• THE ART OF NOT KNOWING: An interview with Robert Rauschenberg who, at age 74, is still creating, improvising, and expounding freely on “the way a serendipitist works.” “For me, art shouldn't be a fixed idea that I have before I start making it. I want it to include all the fragility and doubt that I go through the day with. Sometimes I'll take a walk just to forget whatever good idea I had that day because I like to go into the studio not having any ideas. I want the insecurity of not knowing.” New York Times 08/27/00 (one-time registration required for entry)

  • FOLLOWING THE BREADCRUMBS OF THE PAST: We seem to be perpetually fascinated with the past; trying to figure out how Stonehenge was built, whether or not the Romans and Greeks read out loud or silently to themselves, how King Tut died. The only way historians and archeologists have back into the past is the order on which things were built and the clues left behind. What kind of trail are we leaving for our successors? The Atlantic 09/00

  • US AGAINST THEM: Norman Jewison says "The Hurricane" is the best film he ever made. "It seemed to have Best Picture written all over it," wrote the Washington Post. But the movie sank w/o much of a ripple. Jewison is angry at the way directors are treated by studios. Globe and Mail (Toronto) 08/31/00

  • ART BEHIND THE POLITICS: "News stories are almost never about the art itself; they're almost always about the people that make art happen, or try to take it down. That's why I had my doubts about the artistic interest of the stuff I was likely to see in Dust on the Road, the show of Indian art activism now on at Toronto's York Quay Gallery; despite its very modest scale and ambitions, it has sparked a widespread controversy over the last few weeks. Many of the pictures on display were no great shakes, but the issues that they raised are so important to how art works these days that the stuff is worth a good close look." Globe and Mail (Toronto) 08/30/00

PLUS: The beneficiaries of JFK's 1964 "Art in Embassies" Program ~ Susan Sontag: Alzheimer's as cultural metaphor ~ The many artistic attractions of Maine ~ The skyscraper's back and big egos love big buildings ~ Asian art at New York's Metropolitan Museum of Art: sinophiliatic ~ Why do kitsch oil painters have to be so bad? ~ Pure genius or just noise: the music of  Steve Reich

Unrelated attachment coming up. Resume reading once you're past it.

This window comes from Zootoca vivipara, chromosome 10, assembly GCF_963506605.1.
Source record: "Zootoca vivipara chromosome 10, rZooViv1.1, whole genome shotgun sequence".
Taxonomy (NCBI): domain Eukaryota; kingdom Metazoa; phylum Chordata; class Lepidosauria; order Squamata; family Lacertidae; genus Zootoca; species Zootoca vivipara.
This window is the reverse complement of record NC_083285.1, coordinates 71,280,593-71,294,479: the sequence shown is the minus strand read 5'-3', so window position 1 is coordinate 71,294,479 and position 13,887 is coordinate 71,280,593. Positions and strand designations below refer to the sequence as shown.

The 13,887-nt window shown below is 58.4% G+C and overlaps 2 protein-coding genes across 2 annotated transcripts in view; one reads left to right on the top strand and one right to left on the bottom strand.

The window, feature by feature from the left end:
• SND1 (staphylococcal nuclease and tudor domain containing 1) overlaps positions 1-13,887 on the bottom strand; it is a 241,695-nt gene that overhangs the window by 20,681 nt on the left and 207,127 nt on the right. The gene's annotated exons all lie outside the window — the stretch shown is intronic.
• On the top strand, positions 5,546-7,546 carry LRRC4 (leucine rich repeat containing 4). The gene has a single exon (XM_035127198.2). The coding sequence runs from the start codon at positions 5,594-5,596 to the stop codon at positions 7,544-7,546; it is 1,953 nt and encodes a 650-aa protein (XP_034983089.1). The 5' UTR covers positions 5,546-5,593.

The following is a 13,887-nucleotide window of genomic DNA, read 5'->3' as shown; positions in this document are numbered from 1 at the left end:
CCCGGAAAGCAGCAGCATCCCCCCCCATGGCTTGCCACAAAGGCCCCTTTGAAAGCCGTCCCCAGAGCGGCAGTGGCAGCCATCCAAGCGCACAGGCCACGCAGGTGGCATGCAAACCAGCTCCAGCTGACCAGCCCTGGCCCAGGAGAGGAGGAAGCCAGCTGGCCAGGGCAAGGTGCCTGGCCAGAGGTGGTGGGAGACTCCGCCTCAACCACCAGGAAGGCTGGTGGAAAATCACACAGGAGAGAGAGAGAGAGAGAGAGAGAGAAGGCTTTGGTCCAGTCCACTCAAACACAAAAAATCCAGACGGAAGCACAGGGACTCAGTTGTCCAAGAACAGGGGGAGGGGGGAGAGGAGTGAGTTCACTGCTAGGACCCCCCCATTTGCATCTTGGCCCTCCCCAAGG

• BASIC SERVICES: "Whether in the complexes built by labor unions, radical fellowships or the city's Housing Authority, New York - uniquely among American cities - has for more than 80 years insisted upon culture as a part of the social compact, something as essential to the working class as affordable rent and medical care. Such ventures have proved essential to New York's prominence as a cultural capital, while remaining oddly invisible - because few New Yorkers realize the vast extent of union developments or recognize that public housing here defies the stereotype of fetid, crime-ridden projects." New York Times 09/03/00 (one-time registration required for entry)

  • WHEN SHOCK BECOMES SHLOCK: Shock, disgust, and horror are common themes at the heart of numerous contemporary artists’ work. Relying on the grotesque to shake viewers from the complacency of modern life’s distractions and luxuries may be an honorable goal, but is it succeeding? “Disgust is a drug whose effects quickly abate with overdosing. If art aspires to disgust and nothing more, then disgust will rapidly become the pallid salon style of the day - and that is exactly what has happened. Disgusting is now simply what art is; it has lost its shock value." Sunday Times (London) 08/27/00



  • WHAT THE FALK? An Argentine actor/director goes to the Falklands with a crew posing as tourists and without permission and films a movie covertly in nine days. The movie "tells the story of an Argentine man visiting the islands with the aim of... umm ... impregnating as many British women as possible, thereby achieving the takeover that 72 days of fighting at a combined cost of 891 lives and $2 billion could not." 09/01/00

  • “PERFORMANCE” ART? Austria’s annual digital arts festival, Ars Electronica, this year includes what might be the world’s most bizarre arts festival activity - “sperm racing.” “The idea of Ars Electronica is always to deal with areas where new technologies are starting to have an impact on culture and society." Wired 08/29/00

  • ELVISH SPOKEN HERE: Tolkein fans can breathe a sigh of relief if their “elvish” isn’t up to snuff: the hotly anticipated “Lord of the Rings” trilogy will have subtitles when the elves speak in their own language - according to Ian McKellan (who plays the wizard Gandalf ). He divulged a few secrets on his website. The Age (Melbourne) (NZPA) 08/29/00